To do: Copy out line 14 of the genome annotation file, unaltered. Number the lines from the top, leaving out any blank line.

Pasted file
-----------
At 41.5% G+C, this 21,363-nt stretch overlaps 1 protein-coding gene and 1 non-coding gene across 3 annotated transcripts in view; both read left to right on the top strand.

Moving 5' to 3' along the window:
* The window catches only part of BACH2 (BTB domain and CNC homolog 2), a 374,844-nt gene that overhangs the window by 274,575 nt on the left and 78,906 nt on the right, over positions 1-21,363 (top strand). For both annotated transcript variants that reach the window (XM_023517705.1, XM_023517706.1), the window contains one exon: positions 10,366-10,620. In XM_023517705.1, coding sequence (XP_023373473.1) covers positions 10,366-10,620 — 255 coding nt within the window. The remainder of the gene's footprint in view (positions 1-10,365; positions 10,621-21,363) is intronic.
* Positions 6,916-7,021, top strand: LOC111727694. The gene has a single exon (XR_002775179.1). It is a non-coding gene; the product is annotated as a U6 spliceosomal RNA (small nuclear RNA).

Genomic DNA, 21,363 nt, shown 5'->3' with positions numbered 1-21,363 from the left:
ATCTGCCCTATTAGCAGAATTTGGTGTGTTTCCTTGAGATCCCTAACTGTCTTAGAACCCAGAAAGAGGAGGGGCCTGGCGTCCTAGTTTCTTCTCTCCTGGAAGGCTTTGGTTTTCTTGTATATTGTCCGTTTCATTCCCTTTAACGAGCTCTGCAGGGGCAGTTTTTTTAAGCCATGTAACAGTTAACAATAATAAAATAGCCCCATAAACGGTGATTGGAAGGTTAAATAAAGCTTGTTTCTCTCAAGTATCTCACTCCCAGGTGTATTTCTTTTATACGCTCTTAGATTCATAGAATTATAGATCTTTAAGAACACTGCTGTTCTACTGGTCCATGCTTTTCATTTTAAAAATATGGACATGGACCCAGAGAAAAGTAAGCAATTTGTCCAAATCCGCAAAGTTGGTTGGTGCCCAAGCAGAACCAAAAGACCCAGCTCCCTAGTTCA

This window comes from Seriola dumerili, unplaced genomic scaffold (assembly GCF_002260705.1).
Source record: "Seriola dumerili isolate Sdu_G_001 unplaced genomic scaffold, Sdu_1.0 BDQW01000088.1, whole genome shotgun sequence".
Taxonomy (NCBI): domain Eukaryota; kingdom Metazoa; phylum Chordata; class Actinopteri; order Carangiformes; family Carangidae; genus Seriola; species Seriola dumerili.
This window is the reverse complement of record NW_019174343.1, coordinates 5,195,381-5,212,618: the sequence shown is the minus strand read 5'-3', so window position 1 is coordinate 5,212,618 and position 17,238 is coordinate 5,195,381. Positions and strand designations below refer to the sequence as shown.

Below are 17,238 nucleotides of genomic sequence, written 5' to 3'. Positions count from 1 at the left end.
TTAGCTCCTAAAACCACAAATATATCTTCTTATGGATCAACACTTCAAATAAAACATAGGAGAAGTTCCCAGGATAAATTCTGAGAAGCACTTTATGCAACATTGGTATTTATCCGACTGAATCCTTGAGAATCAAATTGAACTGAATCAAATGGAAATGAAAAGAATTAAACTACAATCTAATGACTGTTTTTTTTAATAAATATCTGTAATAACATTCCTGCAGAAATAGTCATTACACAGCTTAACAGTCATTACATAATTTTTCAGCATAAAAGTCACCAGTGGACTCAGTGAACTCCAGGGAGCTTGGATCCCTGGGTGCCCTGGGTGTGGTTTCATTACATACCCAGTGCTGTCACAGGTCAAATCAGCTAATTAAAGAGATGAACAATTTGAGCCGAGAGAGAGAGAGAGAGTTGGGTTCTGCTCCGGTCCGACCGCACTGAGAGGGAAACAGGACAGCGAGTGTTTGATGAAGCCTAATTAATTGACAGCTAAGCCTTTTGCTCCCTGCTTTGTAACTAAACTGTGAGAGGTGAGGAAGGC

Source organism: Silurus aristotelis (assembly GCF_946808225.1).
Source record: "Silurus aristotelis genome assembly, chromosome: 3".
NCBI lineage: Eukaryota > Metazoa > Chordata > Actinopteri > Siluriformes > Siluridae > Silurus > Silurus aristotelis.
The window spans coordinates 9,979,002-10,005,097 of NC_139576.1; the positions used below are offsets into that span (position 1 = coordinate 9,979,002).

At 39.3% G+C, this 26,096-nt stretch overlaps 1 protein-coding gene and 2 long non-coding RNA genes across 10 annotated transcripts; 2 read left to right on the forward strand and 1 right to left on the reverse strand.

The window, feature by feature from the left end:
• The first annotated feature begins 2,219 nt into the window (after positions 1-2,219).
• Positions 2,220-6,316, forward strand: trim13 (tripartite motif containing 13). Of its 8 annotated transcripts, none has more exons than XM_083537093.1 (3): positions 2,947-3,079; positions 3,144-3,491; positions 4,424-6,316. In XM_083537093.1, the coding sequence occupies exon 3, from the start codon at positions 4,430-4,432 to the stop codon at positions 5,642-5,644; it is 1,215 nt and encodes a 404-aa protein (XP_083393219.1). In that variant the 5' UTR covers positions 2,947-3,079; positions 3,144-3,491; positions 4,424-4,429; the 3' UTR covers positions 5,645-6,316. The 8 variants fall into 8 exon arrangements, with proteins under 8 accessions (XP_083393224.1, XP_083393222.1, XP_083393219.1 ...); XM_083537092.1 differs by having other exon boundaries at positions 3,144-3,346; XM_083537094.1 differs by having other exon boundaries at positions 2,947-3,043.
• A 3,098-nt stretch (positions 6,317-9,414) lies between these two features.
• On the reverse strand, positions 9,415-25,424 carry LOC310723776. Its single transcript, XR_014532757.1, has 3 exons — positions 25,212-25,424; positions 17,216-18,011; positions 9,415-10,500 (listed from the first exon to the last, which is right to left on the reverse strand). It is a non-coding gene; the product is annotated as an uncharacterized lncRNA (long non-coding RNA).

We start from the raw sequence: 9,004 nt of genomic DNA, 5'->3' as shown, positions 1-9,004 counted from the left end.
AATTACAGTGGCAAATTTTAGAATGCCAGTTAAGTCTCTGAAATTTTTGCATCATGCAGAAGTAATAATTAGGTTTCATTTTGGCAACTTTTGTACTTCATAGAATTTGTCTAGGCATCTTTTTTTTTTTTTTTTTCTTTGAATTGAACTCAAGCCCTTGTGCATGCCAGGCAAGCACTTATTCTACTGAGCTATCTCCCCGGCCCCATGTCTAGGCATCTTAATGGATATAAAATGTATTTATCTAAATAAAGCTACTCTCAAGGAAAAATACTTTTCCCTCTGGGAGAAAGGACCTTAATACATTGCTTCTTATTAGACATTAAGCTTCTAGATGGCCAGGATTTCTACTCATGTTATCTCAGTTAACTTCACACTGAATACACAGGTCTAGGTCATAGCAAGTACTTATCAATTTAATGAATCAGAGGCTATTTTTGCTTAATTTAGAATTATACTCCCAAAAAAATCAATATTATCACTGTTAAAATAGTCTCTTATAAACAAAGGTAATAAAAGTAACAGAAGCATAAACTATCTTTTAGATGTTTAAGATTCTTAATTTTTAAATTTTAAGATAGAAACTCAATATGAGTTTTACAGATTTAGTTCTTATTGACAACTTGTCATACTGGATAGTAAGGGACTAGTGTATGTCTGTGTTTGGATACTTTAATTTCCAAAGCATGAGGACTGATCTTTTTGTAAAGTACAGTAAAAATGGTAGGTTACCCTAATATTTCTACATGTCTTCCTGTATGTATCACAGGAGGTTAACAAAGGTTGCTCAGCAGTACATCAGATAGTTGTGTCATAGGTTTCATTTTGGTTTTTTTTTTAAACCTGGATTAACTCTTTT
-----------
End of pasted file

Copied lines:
Source record: "Silurus aristotelis genome assembly, chromosome: 3".